“This AG office appears to be helping to finance a certain number of lawyers who are then going out and hiring private practice lawyers to pursue this. We say ‘appears,’ because with them being unwilling to comply with these FOI requests, we can’t know. They really are looking to have their cake and eat it. They don’t want to comply with this, but at the same time they’re targeting this reporter, wanting her to give up her rights,” Anderson said.

The Newberry Observer is not offering Summer legal counsel at this time. She is being represented by the South Carolina Press Association. Summer, the only journalist in South Carolina reporting on the case, fears that weakened regional newsrooms mean fewer resources are available to keep state governments in check.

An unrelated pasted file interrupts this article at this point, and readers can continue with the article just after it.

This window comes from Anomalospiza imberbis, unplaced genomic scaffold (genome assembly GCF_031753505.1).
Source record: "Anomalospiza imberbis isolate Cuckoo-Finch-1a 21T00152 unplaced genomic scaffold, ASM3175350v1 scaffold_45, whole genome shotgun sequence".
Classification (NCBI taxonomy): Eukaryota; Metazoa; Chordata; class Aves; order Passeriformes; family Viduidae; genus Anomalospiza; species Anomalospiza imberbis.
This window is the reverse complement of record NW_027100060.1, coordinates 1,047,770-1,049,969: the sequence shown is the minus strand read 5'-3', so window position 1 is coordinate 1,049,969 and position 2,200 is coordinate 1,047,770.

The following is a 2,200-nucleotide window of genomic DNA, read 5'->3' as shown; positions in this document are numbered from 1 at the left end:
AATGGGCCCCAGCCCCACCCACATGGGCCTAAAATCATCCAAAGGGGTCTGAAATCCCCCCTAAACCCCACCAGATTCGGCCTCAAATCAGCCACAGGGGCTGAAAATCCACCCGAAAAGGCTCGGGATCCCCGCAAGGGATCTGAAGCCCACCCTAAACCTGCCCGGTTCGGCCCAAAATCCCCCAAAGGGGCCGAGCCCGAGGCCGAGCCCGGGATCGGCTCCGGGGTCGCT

“After a year, after seeing the violations of the Freedom Of Information Act, after seeing what they’ve tried to do to the Shield Law, the one thing that I am convinced of at this point is that the traditional watchdog of the FOIA has always been newspapers,” Summer said. “But we are now in such a weakened position, I don’t know that we can fulfill that function as well as we did in the past, and I’m concerned about that. There was a time when I would have been fighting to get a little piece of this story.”

Summer’s lawyer has issued a letter stating that she is protected from the subpoena under the Shield Law, which gives reporters the right to refuse to testify. They have not had any response. Summer said she will continue to report on the case.


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Hazel Sheffield is a former assistant editor at CJR. Follow her on Twitter @hazelsheffield.